- Short, stubby, and crowded tips, like the florets of cauliflower.
- Pink tips
- Grows from the ground, not wood or trees.
- Flesh is white, dense, and easily sliced.
- Smell is mild, maybe a little fruity, and so is the taste, i.e., not bitter!
Foraging The Cauliflower Coral Mushroom
The best cauliflower coral specimens are young, tightly clustered, and still have their pink tips. Once the fruit bodies age, they develop an acidic quality and aren’t great to eat. Look for specimens that are firm, look easily sliceable, with tips that won’t crumble or break easily. Crumbly, fragile tips are a sign of age.
Finding the cauliflower coral and then finding a good specimen are challenging in most areas. While the species is widespread, they’re not super common. Luckily, they grow back in the same spot or area year after year, so if you find one, bookmark that location!
It’s a good idea to do a taste and spit test before harvesting to ensure the fungus isn’t bitter due to age or because it’s not a cauliflower coral. This mushroom should taste pleasant and light.
Cooking With Cauliflower Corals
The flavor of the cauliflower coral is light and fruity. It is said to taste like pea pods, green peanuts, or sauerkraut. The flesh is dense, firm, and slices easily. These mushrooms hold their shape during cooking and taste great roasted, fried, grilled, pan-fried, and pickled.
Cauliflower coral mushrooms lose their color quickly after harvesting. And, of course, it’s that beautiful pink that disappears. A night in the refrigerator, and they will turn tan and bland-looking. This does not impact their edibility, but this could be frustrating if you were hoping for a visually stunning dish.
To prepare this mushroom, cut it up into smaller pieces and swish them through a bowl of cold water. Repeat this several times, then dry them off with a towel. This process removes most of the dirt and bugs; thankfully, there isn’t much. Trim off any other dirty areas, or wipe them down well.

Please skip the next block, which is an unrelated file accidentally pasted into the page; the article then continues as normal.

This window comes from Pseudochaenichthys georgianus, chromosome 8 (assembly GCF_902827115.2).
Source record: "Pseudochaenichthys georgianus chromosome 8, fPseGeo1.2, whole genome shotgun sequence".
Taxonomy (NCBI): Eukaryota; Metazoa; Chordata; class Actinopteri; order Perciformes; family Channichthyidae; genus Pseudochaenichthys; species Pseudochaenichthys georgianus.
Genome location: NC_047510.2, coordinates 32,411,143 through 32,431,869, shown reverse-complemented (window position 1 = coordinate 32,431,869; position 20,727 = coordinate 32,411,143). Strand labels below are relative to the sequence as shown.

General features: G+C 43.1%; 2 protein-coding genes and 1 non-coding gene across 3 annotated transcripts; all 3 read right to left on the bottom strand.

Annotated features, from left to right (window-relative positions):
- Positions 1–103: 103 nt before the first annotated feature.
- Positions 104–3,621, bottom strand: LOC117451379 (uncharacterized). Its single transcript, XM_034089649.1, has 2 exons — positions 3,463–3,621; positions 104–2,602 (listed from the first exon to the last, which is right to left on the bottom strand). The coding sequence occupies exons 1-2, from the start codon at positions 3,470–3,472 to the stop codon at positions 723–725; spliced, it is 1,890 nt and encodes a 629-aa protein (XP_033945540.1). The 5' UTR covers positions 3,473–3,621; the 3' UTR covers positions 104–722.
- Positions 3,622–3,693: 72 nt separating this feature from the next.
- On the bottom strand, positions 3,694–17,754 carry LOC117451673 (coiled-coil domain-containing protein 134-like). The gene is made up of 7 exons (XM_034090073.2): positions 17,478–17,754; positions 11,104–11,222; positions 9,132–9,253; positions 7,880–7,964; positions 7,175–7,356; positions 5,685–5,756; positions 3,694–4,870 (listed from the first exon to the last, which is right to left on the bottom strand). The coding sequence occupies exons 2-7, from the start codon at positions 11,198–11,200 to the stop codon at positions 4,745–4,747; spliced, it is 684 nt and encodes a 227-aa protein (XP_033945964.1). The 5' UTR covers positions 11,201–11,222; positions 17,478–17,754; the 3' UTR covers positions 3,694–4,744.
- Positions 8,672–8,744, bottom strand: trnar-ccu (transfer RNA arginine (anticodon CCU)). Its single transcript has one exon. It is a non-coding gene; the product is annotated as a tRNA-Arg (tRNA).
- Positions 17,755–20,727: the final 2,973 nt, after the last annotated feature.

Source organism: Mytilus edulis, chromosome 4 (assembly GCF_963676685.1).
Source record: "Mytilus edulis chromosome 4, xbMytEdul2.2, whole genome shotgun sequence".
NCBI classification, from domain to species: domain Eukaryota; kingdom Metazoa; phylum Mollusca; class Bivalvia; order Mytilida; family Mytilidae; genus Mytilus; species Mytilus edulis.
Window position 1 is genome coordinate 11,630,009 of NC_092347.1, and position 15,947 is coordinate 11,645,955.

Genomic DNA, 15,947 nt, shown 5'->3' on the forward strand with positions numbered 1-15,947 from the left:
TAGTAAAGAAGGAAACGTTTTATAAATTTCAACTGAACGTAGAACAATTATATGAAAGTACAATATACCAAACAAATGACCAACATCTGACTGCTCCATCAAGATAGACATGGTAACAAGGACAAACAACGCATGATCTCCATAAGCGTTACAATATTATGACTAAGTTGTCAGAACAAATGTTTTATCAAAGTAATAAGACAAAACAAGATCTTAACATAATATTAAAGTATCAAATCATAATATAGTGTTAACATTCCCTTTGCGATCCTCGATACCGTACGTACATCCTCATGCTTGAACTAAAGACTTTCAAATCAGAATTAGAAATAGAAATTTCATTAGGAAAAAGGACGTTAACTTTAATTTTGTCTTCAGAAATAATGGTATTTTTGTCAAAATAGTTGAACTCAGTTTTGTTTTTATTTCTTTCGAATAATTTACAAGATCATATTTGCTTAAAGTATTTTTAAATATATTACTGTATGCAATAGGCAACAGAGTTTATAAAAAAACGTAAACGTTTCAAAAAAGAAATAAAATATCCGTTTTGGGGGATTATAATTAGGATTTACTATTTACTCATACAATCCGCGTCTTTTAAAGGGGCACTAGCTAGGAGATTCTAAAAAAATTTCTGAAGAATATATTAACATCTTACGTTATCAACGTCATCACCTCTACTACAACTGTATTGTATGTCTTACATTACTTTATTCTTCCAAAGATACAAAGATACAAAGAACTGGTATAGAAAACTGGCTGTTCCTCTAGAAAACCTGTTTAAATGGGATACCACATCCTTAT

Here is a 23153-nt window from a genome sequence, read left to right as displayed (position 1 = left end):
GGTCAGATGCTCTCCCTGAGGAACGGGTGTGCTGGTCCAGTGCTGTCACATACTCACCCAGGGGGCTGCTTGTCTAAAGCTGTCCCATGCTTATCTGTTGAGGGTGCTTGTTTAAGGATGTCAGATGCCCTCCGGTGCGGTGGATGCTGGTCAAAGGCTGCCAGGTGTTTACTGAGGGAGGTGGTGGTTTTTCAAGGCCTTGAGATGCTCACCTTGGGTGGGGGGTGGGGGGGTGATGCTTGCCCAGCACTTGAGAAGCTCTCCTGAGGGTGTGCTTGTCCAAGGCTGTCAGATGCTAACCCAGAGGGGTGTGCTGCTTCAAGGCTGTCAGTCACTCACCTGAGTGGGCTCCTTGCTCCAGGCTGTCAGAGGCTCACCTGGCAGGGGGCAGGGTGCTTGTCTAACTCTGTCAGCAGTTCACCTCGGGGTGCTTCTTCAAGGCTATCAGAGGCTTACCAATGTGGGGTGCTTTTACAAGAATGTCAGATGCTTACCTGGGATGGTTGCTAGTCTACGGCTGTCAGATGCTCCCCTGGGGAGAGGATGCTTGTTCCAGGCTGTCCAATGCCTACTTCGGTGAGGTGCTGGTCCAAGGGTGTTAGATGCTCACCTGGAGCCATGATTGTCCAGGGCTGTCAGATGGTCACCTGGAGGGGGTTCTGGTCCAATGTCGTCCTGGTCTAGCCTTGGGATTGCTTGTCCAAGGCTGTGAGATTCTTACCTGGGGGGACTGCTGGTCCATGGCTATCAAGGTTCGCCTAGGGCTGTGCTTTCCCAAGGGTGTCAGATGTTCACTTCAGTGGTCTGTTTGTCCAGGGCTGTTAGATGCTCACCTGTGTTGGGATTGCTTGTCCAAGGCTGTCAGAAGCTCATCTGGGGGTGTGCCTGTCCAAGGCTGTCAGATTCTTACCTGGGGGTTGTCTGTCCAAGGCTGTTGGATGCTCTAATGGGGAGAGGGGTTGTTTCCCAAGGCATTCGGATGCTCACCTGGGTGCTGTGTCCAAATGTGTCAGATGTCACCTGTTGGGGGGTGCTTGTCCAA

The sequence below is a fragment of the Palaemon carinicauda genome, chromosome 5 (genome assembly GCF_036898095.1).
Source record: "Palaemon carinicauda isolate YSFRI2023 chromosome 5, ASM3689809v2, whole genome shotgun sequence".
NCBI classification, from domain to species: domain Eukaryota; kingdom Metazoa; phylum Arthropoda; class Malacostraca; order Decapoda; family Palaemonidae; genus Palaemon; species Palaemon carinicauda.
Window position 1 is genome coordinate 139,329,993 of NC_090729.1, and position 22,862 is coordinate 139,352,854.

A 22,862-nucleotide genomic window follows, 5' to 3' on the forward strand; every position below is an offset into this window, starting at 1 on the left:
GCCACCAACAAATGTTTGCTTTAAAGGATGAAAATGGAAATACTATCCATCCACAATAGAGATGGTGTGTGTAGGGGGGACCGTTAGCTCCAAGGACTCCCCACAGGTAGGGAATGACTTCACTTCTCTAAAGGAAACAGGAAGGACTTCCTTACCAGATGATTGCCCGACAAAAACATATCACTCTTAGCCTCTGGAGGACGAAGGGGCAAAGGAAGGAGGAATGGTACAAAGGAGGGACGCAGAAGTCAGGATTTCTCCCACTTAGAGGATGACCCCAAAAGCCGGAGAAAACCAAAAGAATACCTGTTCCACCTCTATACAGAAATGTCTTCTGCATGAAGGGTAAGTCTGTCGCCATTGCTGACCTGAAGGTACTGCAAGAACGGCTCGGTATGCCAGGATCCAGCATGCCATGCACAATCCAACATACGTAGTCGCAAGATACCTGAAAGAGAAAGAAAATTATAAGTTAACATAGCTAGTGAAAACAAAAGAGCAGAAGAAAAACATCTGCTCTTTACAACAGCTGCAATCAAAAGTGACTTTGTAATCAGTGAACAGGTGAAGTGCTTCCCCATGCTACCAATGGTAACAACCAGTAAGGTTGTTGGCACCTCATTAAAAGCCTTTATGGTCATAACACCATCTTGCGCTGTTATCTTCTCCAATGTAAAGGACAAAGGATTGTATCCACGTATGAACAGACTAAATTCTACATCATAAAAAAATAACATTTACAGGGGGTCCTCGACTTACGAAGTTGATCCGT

There aren’t many recipes out on the interwebs for cauliflower corals. Do you have a favorite recipe or preparation method? We’d love to hear it!
Common Questions About Cauliflower Coral Fungus
Are all Ramaria species edible?
No, in fact, some are toxic or poisonous. Please be extra attentive foraging this coral mushroom species.
How can I get rid of coral mushroom fungus in my yard?
Coral fungus is opportunistic and adores rich, wonderfully mulched habitats. There is no way to rid your yard or garden of this fungus unless you want to dig up all the mycelium in the soil. You can pick the fungus as soon as you see them to prevent them from releasing spores and spreading further.
However, the fungus already there will return every year in the same spot as long as there are nutrients for it to feed on. This isn’t necessarily a bad thing. First off, it’s a sign you have a healthy landscape. Second, if it’s the cauliflower coral species, you’ve got dinner!